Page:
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Investigations into police-involved injuries, deaths backlogging as incidents increase in B.C.

158 cases reported in 2017, 200 reported in 2021
A holstered taser is seen on a police officer’s belt. In B.C., incidents of police-involved interactions that result in serious injury or death have been steadily increasing. The province’s police watchdog says it’s struggling to keep up. THE CANADIAN PRESS/Adrian Wyld

The number of serious injuries and deaths resulting from encounters with police in B.C. is increasing, and the provincial watchdog says it’s struggling to keep up with investigating them all.

The Independent Investigations Office of B.C. was notified of 158 officer-involved incidents of harm or death in 2017 and 117 in 2018, according to its data. In 2019, that jumped to 189 and then 224 in 2020. The number of investigations fell to 200 in 2021.

The IIO is an independent, civilian-led oversight agency required to investigate what role, if any, officer actions or inactions have any time an encounter with police results in injury or death.

So far, in the first eight months of 2022, the IIO has been deployed to 137 cases.

What’s made this year particularly difficult though is an unprecedented number of police-involved shootings, according to the IIO’s Chief Civilian Director Ronald MacDonald.

Between April 1 and Aug. 23, there have been 16 such shootings – the typical average is seven within a year.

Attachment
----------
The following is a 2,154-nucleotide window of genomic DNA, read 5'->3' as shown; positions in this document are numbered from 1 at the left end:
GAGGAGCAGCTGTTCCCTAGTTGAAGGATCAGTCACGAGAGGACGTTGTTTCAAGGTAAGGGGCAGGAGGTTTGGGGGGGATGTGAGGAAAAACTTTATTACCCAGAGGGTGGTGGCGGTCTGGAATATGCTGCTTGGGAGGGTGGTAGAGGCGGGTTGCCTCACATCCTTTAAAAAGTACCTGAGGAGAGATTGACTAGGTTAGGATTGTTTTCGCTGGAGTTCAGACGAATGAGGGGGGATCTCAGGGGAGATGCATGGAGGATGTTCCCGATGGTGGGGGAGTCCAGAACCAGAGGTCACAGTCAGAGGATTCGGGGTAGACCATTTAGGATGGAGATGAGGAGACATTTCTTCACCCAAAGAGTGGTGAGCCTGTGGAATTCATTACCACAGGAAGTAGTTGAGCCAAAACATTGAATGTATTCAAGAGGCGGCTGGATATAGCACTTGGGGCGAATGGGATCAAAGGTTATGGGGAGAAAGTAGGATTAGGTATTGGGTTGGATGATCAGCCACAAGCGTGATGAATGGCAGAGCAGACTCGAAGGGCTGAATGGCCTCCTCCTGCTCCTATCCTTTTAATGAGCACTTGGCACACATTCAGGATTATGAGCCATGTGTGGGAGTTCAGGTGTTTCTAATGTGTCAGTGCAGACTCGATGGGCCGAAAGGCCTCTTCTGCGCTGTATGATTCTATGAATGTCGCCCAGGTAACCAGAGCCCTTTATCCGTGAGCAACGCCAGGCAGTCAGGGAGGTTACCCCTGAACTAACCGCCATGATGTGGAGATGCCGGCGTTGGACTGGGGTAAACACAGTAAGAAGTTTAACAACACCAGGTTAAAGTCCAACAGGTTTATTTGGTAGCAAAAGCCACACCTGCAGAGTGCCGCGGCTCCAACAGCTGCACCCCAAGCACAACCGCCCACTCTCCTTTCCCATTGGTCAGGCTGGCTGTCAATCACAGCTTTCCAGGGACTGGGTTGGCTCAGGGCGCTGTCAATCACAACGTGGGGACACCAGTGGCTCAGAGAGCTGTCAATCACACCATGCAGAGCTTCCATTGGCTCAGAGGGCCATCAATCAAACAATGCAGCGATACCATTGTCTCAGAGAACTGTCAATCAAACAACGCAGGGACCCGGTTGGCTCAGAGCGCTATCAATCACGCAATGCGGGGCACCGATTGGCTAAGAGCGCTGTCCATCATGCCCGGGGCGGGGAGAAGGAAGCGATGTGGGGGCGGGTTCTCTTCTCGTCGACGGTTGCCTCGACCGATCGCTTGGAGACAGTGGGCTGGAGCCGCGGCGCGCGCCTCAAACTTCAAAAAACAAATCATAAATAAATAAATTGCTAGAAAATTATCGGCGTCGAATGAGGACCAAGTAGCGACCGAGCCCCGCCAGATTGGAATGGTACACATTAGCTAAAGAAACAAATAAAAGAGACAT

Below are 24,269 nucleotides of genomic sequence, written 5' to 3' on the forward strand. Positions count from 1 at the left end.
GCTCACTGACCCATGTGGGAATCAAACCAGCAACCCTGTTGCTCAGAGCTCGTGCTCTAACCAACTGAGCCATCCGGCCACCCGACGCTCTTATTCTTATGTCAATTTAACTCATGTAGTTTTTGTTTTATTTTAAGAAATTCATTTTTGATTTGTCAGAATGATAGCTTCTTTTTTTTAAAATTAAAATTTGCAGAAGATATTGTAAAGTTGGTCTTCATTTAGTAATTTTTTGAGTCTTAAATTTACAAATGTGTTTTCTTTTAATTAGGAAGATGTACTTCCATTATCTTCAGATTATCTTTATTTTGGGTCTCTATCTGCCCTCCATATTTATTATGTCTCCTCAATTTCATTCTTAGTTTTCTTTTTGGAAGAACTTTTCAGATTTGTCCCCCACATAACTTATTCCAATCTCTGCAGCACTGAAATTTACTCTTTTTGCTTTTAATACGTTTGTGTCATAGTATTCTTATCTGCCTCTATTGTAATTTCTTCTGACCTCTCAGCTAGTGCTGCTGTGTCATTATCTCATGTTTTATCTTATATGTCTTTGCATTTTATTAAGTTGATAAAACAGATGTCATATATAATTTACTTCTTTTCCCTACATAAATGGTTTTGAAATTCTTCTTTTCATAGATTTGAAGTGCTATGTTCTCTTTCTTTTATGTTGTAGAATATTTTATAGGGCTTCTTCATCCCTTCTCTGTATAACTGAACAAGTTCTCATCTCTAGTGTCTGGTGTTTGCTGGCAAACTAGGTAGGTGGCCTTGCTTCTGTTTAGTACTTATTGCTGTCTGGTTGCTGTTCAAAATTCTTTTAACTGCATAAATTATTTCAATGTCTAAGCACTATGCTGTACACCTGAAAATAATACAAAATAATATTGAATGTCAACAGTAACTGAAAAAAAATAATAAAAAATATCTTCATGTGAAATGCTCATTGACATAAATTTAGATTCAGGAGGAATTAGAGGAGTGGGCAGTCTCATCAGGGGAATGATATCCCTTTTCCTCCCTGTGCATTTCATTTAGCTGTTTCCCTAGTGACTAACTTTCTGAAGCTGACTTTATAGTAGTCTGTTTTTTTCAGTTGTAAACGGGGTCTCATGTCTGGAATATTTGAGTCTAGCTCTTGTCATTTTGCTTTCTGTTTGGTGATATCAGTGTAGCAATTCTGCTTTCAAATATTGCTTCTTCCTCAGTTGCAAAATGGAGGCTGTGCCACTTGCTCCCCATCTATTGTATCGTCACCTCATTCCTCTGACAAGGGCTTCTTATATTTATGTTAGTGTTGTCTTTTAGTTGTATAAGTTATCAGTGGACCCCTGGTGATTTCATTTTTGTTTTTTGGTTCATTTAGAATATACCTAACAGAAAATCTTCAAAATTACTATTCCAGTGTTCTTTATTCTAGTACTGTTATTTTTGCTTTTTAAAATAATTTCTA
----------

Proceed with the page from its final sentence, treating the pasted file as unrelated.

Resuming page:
MacDonald said he doesn’t know what’s causing the increase, but that he and his team are feeling the impacts.

They’ve recently made the decision to start tackling cases by public interest rather than in chronological order, in an attempt to get the ones they consider the most important out in a somewhat timely manner.

MacDonald couldn’t provide an exact estimate of how long investigations are now taking to complete. He did say that when he took over as chief civilian director in 2017 he reduced investigation times by about one-third – a success he’s now seeing reversed.

Beyond the impact delayed investigations have on those directly involved in the police incidents, MacDonald said it also deteriorates public trust.

“The longer it takes and the longer people go without answers, the more difficult it is for them to have faith in a system.”

He said the investigations office is struggling to fill its empty positions because the salaries and benefits it offers through the province aren’t competitive enough. Of 30 investigator positions, Ronald said they only have 20 filled. They’re also shy two people on their four-person forensic team.

Ronald said the IIO is currently making submission to the provincial government to increase its resources.

In a statement, the public safety ministry said it is working with the IIO to “help address their challenges.”

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About the Author: Jane Skrypnek

Hi, I'm a provincial reporter with Black Press Media, where I've worked since 2020.
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